David Banks: Dinner was great - but a fully functional kitchen would have been even better

Journal columnist David Banks commends an initiative in his Northumberland village - but says it should have gone further

Journal columnist David Banks
Journal columnist David Banks

The sockets fused just as Valerie and Kath were dishing up 40 plates of Northumberland beef in beer casserole and three veg from the pair of tinny, last-century electric ovens donated from kitchen makeovers.

Gemma and Eileen abandoned their half-filled trays and sallied into the gloom of the fuse cupboard to rectify the fault; only temporarily as it turned out.

Beyond the kitchen, in the main hall, 40 guests chattered excitedly, 40 tummies rumbled in anticipation of the charity lunch-cum-launch party. No one knew.

The sockets fused again as Heather and Doreen portioned up their delicious home-made apple crumble and cream, this time taking down not just the ovens but the tea urn, too. Beyond the ancient kitchen 40 well-fed diners were awaiting the sweets before the speeches, again unaware of the drama without.

Why would they? There was no mention of the breakdown in the plethora of speeches that followed, during which the well-fed top brass from Northern Gas Networks, Community Action Northumberland (CAN) and British Gas all had their say; after all, to the ladies providing the home-made feast it was unremarkable in a century-old village hall kitchen where the power rarely stays loyal past the pudding.

Sadly, for an old scribe like me, you wouldn’t have read about it in the local press, either. Strangely, although invited “journalists” were present, their accounts read astonishingly like the glowing PR handouts that were distributed to launch the charitable “warm hub lunches for the fuel-poor and vulnerable”.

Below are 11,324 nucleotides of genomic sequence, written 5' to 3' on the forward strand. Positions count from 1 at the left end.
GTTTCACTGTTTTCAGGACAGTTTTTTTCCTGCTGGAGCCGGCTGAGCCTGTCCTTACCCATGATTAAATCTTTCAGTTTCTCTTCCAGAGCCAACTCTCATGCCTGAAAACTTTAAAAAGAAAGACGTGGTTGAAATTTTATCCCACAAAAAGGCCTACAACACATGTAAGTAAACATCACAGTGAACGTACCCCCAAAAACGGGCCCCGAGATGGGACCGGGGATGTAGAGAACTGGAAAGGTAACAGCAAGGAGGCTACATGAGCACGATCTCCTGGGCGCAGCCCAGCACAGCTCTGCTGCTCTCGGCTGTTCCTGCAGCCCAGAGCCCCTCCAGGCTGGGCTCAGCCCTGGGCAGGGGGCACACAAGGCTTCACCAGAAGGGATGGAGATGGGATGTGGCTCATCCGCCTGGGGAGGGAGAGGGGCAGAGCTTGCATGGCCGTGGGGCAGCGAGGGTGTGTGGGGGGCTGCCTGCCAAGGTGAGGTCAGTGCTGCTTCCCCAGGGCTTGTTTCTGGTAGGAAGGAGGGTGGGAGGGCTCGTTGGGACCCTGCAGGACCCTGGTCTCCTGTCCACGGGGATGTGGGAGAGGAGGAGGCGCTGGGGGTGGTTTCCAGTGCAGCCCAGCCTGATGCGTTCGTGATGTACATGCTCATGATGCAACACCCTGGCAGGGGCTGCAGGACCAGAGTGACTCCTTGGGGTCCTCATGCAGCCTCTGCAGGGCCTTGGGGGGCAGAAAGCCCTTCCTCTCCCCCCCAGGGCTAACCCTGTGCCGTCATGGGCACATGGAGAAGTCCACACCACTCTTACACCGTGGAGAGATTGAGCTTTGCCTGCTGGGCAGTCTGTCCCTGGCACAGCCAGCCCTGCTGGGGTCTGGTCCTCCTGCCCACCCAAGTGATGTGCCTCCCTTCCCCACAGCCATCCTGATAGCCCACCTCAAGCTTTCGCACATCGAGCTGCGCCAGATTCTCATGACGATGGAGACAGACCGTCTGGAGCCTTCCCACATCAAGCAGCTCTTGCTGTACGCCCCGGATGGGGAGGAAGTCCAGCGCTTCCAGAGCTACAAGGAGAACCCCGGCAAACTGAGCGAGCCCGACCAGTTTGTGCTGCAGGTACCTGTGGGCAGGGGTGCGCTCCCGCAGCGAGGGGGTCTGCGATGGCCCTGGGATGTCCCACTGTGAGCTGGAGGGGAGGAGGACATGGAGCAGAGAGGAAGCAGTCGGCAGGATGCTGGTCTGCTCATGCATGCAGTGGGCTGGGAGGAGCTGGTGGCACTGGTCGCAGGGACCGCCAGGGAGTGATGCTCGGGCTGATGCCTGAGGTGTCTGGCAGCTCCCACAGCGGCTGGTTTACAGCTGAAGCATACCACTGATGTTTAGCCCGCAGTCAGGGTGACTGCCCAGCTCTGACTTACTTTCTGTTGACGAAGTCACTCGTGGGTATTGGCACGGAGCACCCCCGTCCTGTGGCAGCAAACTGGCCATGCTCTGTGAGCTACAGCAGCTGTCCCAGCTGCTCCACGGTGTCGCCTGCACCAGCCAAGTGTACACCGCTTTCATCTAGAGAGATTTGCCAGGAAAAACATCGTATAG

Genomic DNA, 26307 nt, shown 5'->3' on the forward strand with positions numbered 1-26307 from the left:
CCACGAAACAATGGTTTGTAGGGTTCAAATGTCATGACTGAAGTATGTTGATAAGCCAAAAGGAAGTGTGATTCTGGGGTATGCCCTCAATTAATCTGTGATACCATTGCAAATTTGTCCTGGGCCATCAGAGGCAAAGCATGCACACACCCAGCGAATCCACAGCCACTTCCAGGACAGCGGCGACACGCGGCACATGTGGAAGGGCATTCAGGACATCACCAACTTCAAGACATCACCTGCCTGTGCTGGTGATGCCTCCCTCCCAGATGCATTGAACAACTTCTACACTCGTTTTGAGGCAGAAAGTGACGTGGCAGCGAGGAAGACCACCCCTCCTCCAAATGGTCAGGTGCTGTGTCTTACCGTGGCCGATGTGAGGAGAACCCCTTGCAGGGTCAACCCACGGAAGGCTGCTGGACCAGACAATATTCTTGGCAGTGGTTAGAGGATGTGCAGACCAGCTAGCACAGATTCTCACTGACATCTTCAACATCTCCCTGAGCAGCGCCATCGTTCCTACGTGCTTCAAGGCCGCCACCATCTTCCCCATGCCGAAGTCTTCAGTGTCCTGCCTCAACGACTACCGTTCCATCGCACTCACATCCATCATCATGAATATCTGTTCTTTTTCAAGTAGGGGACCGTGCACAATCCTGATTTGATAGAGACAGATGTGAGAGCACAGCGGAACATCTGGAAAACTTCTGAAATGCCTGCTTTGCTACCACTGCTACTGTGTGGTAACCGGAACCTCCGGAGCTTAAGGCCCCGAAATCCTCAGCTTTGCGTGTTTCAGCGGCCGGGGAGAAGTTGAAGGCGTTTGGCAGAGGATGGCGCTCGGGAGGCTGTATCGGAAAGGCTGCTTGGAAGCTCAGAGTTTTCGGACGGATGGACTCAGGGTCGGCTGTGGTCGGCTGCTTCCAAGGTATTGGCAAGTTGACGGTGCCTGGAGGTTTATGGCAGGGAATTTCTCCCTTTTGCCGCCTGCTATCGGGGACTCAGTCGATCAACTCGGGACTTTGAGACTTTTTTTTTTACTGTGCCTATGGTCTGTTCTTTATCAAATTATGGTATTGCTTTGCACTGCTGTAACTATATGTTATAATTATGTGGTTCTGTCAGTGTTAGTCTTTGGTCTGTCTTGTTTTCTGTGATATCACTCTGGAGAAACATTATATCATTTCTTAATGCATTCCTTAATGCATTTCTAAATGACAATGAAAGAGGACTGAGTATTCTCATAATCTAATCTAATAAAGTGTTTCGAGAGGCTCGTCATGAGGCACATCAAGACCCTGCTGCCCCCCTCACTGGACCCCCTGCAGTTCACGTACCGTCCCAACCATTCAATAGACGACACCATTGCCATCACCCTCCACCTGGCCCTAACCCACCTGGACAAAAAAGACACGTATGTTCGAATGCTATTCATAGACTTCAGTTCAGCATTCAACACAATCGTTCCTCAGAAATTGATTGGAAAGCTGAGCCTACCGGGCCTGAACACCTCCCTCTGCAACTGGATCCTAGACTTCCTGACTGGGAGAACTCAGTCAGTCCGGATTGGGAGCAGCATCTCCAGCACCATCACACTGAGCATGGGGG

No nosy newsperson discovered that the (admittedly glorious) food had to be cooked in the homes of village volunteers, transported along the icy street and reheated in the sole kitchen in Crookham that is fit only for washing up.

They were far too enthralled by the occasion, attended by representatives of the likes of Age Concern, the NHS and National Energy Action, at which well-meaning sponsors Northern Gas Networks and their CAN facilitators unveiled a plan to provide regular lunches in warm surroundings at similar sites across the county.

Don’t get me wrong: I applaud the initiative shown by Northern Gas Networks. No doubt there’s a need for such an offering in a county in which, by their PR reckoning, 40% of people live in far-flung rural Godzone, 20% of them over-65s and many of them, young as well as old, underpaid and hard-up.

But vulnerable? There were no more than two people at that lunch who could be legitimately described that way. And if fuel poverty exists then it must partly be due, ironically, to a lack of mains gas, which leaves the low-paid at the mercy of oil and electricity price wars.

Northern Gas Networks and CAN have the right idea, but they weren’t the first: Crookham’s ladies suggested to the village hall committee a regular, subsidised weekday lunch for the elderly months ago; all that stopped them was the dilapidation – a leaking roof, no proper disabled access, unheated toilets with no hot water and THAT kitchen!

I’m proud of my village; proud of my neighbours, im­­pressed by the folk from neighbouring farms and villages who put in effort as well as regular appearances at a hall which truly is already the “warm hub” of our community.

The Ladies Who (cooked the) Lunch are too polite to gainsay their sponsors but this sometimes belligerent columnist, well aware of George Bernard Shaw’s view of the profession (“Being a columnist is like standing under a windmill. As soon as you’ve dodged one blade...”) will take that risk. If a kindly company like Northern Gas Networks wanted to spread its charitable influence really wisely it could do worse than help fix a roof, install a disabled ramp and kit out the cooking arrangements of the well-used hall it chose to launch its much-valued venture.

A usually friendly BT executive wrote to The Journal this week correcting my claim of three weeks ago that only BT Broadband appeared able to access the superfast optical fibre network so recently installed up here, at the expense of their rival internet providers.

He’s right: I was wrong. Three weeks later, even we BT customers who more than a month ago booked first place in the superfast race are still waiting for any sign of installation!



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